More information

Timeline of the American Revolution

Timeline of the American Revolution Timeline of the American Revolution 1763 February 10 October 7 1764 April 5 1765 March 22 March 24 1766 March 18 The French and Indian War ended with the signing of the Treaty of Paris. Great Britain defeated

More information

Fourth Grade Social Studies Study Guide 2 nd Quarter (Second Nine Weeks)

Fourth Grade Social Studies Study Guide 2 nd Quarter (Second Nine Weeks) The Revolution (Skills 40-46) Fourth Grade Social Studies Study Guide 2 nd Quarter (Second Nine Weeks) 1. Name the thirteen original colonies that will become the thirteen original states. (p284-285) New

More information

Chapter 3 The English Colonies

Chapter 3 The English Colonies Chapter 3 The English Colonies Section Notes The Southern Colonies The New England Colonies The Middle Colonies Life in the English Colonies Conflict in the Colonies History Close-up Plymouth Colony Quick

More information

American Revolution - Issues and Events

American Revolution - Issues and Events 1 American Revolution - Issues and Events Ending of the French - Indian War (1763) Britain - We expect the colonists to pay for the protection of the British Army! Colonies - We refuse to pay for taxes

More information

Grade 4: Module 3: Unit 1: Lesson 1 Using Mystery Pictures and Texts to Discover the Topic: American Revolution

Grade 4: Module 3: Unit 1: Lesson 1 Using Mystery Pictures and Texts to Discover the Topic: American Revolution Grade 4: Module 3: Unit 1: Lesson 1 Using Mystery Pictures and Texts to Discover the Topic: American Revolution This work is licensed under a Creative Commons Attribution-NonCommercial-ShareAlike 3.0 Unported

More information

American Revolution. Name:

American Revolution. Name: Name: American Revolution 1. The Tea Act was passed by British Parliament. It said that... a. colonists in America were not allowed to drink tea b. colonists in America must produce more tea for Britain

More information

No Taxation Without Representation U N I T 3, N O T E S 3

No Taxation Without Representation U N I T 3, N O T E S 3 No Taxation Without Representation U N I T 3, N O T E S 3 Results of the French and Indian War Britain became the leading European power in North America English language and traditions became the status

More information

Liberty! How the Revolutionary War Began By Lucille Recht Penner ISBN: 0-375-82200-3

Liberty! How the Revolutionary War Began By Lucille Recht Penner ISBN: 0-375-82200-3 American Revolution Liberty! How the Revolutionary War Began By Lucille Recht Penner ISBN: 0-375-82200-3 Teacher: Karen Ours Unit Topic: Events Leading to Revolutionary War Grade: 5 th - Special Ed- MIMR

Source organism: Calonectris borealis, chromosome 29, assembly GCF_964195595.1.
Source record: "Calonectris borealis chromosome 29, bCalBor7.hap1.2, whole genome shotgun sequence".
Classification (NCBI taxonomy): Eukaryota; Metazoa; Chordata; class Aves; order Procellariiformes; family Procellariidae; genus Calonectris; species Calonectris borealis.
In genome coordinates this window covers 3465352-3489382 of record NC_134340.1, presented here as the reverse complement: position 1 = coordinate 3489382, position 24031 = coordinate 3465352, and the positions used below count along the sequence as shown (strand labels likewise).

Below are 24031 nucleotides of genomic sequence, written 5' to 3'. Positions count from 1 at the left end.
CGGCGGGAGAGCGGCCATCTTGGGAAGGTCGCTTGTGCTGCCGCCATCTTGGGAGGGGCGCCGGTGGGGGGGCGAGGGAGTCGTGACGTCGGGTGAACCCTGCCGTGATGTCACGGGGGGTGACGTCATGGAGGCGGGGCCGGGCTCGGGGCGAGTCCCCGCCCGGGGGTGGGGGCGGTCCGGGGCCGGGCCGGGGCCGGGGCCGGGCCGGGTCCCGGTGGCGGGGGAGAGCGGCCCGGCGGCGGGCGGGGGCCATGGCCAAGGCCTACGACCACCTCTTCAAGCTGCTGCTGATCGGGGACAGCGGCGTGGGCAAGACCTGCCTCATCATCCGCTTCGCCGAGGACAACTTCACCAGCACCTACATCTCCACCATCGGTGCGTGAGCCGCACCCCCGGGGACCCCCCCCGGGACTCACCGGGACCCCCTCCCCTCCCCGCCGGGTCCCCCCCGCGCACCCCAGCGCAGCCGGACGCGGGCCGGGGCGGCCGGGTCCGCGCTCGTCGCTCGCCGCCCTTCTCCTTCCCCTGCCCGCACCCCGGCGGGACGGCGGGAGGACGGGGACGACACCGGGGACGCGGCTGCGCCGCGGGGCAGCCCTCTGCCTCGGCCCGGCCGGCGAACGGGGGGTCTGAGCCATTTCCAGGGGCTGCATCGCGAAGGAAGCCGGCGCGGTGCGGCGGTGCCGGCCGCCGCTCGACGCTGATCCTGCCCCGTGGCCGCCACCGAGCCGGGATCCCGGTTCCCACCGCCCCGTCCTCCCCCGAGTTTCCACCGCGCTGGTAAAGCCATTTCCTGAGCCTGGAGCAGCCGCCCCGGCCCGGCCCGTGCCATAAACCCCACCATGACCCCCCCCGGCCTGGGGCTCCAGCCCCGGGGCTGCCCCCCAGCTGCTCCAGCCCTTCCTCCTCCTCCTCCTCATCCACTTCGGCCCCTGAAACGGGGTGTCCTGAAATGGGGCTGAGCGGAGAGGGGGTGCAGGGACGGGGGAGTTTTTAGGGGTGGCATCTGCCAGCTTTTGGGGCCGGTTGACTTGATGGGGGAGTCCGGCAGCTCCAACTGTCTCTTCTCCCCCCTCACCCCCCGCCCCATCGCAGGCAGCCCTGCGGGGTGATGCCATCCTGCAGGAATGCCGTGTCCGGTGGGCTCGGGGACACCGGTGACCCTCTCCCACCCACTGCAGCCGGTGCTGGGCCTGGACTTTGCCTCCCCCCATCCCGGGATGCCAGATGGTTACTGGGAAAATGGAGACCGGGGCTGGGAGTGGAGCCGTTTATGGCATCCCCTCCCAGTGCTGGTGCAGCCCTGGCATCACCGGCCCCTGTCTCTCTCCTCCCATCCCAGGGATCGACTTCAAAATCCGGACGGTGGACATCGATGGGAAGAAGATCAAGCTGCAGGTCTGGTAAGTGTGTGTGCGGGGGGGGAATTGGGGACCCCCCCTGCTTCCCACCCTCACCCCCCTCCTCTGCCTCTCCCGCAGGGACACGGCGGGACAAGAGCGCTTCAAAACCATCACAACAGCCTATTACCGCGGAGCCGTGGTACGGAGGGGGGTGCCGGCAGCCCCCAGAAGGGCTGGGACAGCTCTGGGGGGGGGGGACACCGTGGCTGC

More information

Causes of the American Revolution

Causes of the American Revolution Causes of the American Revolution Nobody Likes Taxes Great Britain needed money. It passed the Stamp Act. This meant that any paper with writing on it must have a stamp. Each stamp cost a few cents. A

More information

The First Continental Congress and the Suffolk Resolves

The First Continental Congress and the Suffolk Resolves Chapter 6: The Revolutionary War The Final Steps Toward Independence A Review of the Intolerable Acts Britain tries to take rights away from colonists The Intolerable Acts mainly affected the Massachusetts

More information

Grade 04 Social Studies Unit 03 Exemplar Lesson 01: Importance of Founding Documents

Grade 04 Social Studies Unit 03 Exemplar Lesson 01: Importance of Founding Documents Unit: 03 Lesson: 01 Suggested Duration: 2 days Grade 04 Unit 03 Exemplar Lesson 01: Importance of Founding Documents This lesson is one approach to teaching the State Standards associated with this unit.

More information

American Values: Freedom and the Declaration of Independence

American Values: Freedom and the Declaration of Independence The University of Virginia Center for Politics American Values: Freedom and the Declaration of Independence Purpose: This lesson briefly examines the importance of freedom in American history and American

More information

CHAPTER FOUR: REVOLUTIONARY AMERICA: CHANGE AND TRANSFORMATION, 1764 1783 READING AND STUDY GUIDE

CHAPTER FOUR: REVOLUTIONARY AMERICA: CHANGE AND TRANSFORMATION, 1764 1783 READING AND STUDY GUIDE CHAPTER FOUR: REVOLUTIONARY AMERICA: CHANGE AND TRANSFORMATION, 1764 1783 READING AND STUDY GUIDE I. Tightening the Reins of Empire A. Taxation without Representation B. The Stamp Act Crisis C. An Assault

More information

1. The colonial response to British attempts to tax them without their consent was summarized in the slogan: a. No, no not a cent for a tribute b.